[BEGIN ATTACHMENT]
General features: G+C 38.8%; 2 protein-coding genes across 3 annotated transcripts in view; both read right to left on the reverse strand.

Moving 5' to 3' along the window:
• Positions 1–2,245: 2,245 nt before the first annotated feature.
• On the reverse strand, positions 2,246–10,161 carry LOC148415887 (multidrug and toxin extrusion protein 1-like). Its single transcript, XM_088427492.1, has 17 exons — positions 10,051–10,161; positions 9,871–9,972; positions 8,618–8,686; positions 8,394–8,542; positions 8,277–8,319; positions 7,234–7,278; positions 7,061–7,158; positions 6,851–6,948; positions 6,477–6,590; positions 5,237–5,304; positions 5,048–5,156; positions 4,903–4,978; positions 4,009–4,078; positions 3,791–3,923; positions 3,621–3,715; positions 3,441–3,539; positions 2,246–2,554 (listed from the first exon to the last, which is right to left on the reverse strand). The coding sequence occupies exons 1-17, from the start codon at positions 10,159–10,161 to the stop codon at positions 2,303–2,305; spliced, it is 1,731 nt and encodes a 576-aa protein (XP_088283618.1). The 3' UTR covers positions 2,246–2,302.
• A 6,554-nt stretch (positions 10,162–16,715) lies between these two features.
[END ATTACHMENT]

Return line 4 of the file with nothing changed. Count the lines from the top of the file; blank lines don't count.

• On the reverse strand, positions 2,246–10,161 carry LOC148415887 (multidrug and toxin extrusion protein 1-like). Its single transcript, XM_088427492.1, has 17 exons — positions 10,051–10,161; positions 9,871–9,972; positions 8,618–8,686; positions 8,394–8,542; positions 8,277–8,319; positions 7,234–7,278; positions 7,061–7,158; positions 6,851–6,948; positions 6,477–6,590; positions 5,237–5,304; positions 5,048–5,156; positions 4,903–4,978; positions 4,009–4,078; positions 3,791–3,923; positions 3,621–3,715; positions 3,441–3,539; positions 2,246–2,554 (listed from the first exon to the last, which is right to left on the reverse strand). The coding sequence occupies exons 1-17, from the start codon at positions 10,159–10,161 to the stop codon at positions 2,303–2,305; spliced, it is 1,731 nt and encodes a 576-aa protein (XP_088283618.1). The 3' UTR covers positions 2,246–2,302.